I absolutely loved this book! Elizabeth Miller graduated summa cum laude from Georgetown University with a degree in economics and political science. Unable to find a job in Washington, DC, she ends up in Hollywood as a second assistant at the Agency, an agency for actors and movie stars.
To say she experiences culture shock is an understatement! She starts out hating LA, the men in LA, her job, and her coworkers. Luke, the guy she has a crush on, has a sexy French girlfriend.
To find out how she manages to overcome these obstacles, read the book.
Kt S. reviewed The Second Assistant : A Tale from the Bottom of the Hollywood Ladder on
Helpful Score: 1
Another tale abaout a beleagured employee being forced to do menial jobs.
Witty and fun, but not as smooth a read as The Nanny Diaries, and not as delicious and hilarious as The Devil Wears Prada. A good beach read.
Similar taste and style to The Nanny Diaries and Confessions of a Shopaholic. Not too syrupy with romance, not too victim-y with the put-upon underling, not too I-am-woman-hear-me-roar with the feminism. A good balance of mistakes, fish out of water, working your way to the top, doing nice things, doing mean things, having friends, having enemies, having a crazy boss, dealing with your family, lots of things that single women can relate to. I'm well out of this phase in my life but I still enjoyed the book. In fact, if I was in my 20's, I probably wouldn't like the book at all, because I'd be too busy living the things in it - crazy parties, avoiding the wrong guys, dealing with friends and their problems, conflicts with family views on what I should be doing with my life, and so on and on. It's only having the benefit of time and distance and perspective that I think helps me like stories like this of someone else finding their way. Oh, and if you read this, stop after this book and don't bother reading the second book, "The First Assistant". It isn't as good as this book.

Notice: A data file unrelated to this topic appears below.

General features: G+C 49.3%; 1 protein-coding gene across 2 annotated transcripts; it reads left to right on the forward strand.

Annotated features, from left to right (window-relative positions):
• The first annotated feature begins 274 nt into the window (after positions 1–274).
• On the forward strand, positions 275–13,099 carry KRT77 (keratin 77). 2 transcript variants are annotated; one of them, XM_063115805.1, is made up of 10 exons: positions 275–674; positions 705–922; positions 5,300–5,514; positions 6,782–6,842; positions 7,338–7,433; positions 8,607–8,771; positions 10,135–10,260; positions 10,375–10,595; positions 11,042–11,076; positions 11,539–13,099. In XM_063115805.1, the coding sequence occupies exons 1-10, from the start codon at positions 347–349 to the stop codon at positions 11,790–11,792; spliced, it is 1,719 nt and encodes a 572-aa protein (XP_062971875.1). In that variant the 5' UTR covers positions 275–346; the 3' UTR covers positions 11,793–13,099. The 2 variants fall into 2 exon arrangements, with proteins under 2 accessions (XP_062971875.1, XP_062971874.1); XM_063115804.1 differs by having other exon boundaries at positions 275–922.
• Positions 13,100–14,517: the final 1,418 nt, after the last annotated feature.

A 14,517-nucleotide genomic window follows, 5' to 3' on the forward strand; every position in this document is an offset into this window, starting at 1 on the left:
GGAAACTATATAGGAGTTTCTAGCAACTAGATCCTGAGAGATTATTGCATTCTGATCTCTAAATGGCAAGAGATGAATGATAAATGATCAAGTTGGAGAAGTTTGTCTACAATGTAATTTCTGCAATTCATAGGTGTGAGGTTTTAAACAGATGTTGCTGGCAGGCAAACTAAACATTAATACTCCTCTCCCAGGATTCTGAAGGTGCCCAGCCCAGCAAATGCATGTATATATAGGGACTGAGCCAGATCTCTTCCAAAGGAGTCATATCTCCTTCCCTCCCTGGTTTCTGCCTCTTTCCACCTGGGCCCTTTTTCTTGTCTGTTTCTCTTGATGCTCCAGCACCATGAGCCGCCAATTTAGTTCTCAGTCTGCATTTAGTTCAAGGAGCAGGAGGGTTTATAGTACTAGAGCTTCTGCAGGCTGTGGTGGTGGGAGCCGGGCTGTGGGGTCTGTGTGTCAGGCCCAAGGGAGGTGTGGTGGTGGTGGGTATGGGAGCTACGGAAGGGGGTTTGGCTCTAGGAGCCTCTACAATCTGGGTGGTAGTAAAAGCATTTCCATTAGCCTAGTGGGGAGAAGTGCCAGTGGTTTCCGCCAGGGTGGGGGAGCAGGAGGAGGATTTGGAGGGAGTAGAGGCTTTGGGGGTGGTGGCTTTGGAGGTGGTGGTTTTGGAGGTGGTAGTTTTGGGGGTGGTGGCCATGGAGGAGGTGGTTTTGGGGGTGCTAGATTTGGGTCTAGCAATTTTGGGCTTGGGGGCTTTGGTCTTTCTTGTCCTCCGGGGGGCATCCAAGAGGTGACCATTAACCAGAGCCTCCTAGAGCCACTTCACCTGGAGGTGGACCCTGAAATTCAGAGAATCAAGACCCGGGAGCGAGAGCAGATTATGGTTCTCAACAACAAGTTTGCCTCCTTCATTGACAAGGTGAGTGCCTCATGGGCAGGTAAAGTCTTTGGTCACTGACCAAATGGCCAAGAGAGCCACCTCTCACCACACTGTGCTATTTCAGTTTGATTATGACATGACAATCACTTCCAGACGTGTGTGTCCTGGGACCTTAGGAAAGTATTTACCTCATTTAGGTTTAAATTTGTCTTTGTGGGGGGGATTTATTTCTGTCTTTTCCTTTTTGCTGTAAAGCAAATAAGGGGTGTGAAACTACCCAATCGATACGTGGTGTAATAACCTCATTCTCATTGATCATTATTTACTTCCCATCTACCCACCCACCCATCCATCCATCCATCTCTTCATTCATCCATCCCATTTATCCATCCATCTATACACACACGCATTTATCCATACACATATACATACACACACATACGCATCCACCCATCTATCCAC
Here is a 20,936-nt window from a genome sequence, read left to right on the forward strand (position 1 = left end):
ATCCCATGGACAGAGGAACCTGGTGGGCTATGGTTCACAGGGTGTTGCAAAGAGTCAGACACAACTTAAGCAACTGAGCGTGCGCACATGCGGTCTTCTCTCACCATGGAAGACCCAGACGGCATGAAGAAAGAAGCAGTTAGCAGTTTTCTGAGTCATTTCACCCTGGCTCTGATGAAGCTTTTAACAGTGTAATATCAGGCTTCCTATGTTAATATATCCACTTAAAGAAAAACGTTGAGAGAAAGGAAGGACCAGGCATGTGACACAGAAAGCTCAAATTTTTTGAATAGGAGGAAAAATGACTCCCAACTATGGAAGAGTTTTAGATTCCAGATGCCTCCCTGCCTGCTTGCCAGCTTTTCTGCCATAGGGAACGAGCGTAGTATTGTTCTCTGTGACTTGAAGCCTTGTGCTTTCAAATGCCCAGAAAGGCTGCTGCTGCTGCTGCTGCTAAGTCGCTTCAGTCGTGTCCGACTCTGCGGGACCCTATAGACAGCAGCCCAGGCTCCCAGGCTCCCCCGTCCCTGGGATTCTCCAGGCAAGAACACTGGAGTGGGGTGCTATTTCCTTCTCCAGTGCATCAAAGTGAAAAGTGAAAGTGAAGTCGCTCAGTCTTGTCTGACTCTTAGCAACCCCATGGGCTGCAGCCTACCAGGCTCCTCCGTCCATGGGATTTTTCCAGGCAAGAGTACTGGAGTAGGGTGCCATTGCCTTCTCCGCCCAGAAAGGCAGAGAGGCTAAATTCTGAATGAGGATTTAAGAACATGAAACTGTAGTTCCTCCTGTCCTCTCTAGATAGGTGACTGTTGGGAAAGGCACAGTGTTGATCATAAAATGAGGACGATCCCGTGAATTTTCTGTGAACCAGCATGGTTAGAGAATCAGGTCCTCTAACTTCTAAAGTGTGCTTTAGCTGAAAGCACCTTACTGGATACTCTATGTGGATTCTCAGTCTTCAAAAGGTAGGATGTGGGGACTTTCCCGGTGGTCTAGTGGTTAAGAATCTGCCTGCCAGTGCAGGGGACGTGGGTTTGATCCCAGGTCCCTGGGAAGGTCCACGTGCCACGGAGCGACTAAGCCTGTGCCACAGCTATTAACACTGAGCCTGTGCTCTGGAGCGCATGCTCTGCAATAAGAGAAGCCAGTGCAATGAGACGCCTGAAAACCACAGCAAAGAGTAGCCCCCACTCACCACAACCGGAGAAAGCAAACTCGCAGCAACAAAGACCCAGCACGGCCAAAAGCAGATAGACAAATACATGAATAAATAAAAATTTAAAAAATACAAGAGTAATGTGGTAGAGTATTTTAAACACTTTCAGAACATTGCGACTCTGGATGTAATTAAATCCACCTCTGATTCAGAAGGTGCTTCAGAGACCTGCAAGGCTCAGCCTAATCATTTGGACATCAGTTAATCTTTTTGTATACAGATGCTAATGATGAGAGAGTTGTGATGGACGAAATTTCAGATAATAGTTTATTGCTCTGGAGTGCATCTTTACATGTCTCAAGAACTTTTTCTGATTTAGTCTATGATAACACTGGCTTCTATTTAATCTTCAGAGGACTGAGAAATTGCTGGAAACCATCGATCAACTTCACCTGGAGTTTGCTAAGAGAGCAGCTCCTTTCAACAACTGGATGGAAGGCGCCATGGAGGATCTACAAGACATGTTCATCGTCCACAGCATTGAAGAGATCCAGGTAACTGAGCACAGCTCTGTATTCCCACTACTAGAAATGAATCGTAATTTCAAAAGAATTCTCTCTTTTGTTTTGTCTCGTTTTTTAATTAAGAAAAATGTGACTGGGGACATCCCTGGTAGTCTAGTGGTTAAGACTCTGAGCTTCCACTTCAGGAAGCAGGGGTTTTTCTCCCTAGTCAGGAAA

The heroine of this gossipy tale is Elizabeth Miller, a young, former campaign worker for a US congressman who finds herself between employment opportunities. Unable to obtain any more socially responsible work, Lizzie is lured into the job of second assistant to an executive at a glitzy Hollywood agency. Once there, she's hit with all the "pick-up my dry cleaning," "walk my dog," "hire strippers for my party" torment that the higher-ups can dish out. At first Elizabeth is isolated, out-of-place, and underdressed in her new world, but she makes friends, builds her wardrobe, and eventually grows to care for her menial job, her Ritalin-snorting boss, and the entertainment industry in general. Finally, she reaches the conclusion that thousands of other Californians have before her: what she really wants to do is produce. At times, Lizzie seems far too naïve to survive long in the shark-infested waters that the authors describe, but there can be only one kind of ending to such a light-hearted book, so we know she will somehow muddle through. Hare (who was once a Hollywood executive herself) and Naylor throw in a dreamy guy and a few plot twists that most readers could see coming from space, stir, and serve. Of course, a little frivolity is not a bad thing, and The Second Assistant is certainly an entertaining addition the new underling subgenre of modern fiction.